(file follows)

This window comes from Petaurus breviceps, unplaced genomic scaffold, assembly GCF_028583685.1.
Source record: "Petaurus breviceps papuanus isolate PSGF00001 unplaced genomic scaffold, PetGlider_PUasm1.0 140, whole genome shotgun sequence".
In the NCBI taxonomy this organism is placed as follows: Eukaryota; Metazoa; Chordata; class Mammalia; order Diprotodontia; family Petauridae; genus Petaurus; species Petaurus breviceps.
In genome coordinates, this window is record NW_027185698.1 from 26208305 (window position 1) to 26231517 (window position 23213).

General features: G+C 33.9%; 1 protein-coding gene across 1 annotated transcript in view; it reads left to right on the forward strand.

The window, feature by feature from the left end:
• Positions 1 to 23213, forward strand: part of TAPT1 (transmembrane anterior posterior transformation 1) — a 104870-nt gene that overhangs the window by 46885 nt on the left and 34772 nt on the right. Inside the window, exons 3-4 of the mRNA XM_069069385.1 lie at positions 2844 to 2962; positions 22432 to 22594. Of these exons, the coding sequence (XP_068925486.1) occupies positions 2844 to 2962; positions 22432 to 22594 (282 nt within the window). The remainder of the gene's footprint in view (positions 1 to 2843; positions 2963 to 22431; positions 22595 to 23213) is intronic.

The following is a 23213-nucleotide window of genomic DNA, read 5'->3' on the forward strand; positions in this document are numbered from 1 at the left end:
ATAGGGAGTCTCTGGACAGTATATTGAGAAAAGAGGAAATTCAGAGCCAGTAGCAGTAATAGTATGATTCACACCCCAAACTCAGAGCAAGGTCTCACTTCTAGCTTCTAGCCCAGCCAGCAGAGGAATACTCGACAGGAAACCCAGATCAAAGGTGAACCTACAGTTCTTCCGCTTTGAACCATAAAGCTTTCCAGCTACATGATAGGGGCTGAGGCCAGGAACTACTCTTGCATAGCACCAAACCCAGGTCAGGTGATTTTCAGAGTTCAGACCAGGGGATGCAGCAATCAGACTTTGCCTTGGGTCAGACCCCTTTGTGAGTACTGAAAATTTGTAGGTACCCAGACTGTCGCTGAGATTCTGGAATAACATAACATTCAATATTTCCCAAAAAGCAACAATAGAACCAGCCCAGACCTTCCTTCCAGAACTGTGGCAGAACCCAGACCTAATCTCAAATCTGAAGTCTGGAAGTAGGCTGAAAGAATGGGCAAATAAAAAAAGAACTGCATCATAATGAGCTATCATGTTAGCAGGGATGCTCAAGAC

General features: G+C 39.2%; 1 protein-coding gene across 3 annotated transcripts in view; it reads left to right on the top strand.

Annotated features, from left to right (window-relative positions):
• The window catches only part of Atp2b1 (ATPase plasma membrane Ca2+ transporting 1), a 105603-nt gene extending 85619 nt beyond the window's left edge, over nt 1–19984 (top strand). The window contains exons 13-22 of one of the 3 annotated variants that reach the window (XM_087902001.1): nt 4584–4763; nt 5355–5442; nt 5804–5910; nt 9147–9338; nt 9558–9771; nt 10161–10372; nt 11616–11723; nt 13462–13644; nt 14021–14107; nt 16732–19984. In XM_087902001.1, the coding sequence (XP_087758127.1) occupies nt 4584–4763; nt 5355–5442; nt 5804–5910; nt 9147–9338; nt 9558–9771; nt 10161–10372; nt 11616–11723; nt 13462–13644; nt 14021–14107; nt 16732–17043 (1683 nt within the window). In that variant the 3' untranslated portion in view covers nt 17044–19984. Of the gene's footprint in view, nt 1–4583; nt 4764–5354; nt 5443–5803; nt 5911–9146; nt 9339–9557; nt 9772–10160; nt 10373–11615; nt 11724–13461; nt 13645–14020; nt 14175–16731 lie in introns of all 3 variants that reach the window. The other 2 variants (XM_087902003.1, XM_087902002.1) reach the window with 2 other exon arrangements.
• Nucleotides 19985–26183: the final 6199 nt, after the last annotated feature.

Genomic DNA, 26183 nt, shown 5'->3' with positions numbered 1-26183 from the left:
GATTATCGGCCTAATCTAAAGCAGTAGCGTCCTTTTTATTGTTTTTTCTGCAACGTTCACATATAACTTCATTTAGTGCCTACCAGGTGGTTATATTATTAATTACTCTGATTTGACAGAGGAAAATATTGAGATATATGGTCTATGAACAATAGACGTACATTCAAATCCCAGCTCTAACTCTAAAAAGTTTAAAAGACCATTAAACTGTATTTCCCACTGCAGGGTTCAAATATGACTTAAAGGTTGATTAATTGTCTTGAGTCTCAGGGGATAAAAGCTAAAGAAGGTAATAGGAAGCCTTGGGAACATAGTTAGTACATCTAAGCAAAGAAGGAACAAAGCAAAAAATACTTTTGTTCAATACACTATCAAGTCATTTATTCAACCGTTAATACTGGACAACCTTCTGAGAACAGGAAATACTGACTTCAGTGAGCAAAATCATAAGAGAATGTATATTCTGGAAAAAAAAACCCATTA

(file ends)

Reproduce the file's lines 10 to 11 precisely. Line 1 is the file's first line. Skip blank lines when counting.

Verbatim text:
General features: G+C 39.2%; 1 protein-coding gene across 3 annotated transcripts in view; it reads left to right on the top strand.

Annotated features, from left to right (window-relative positions):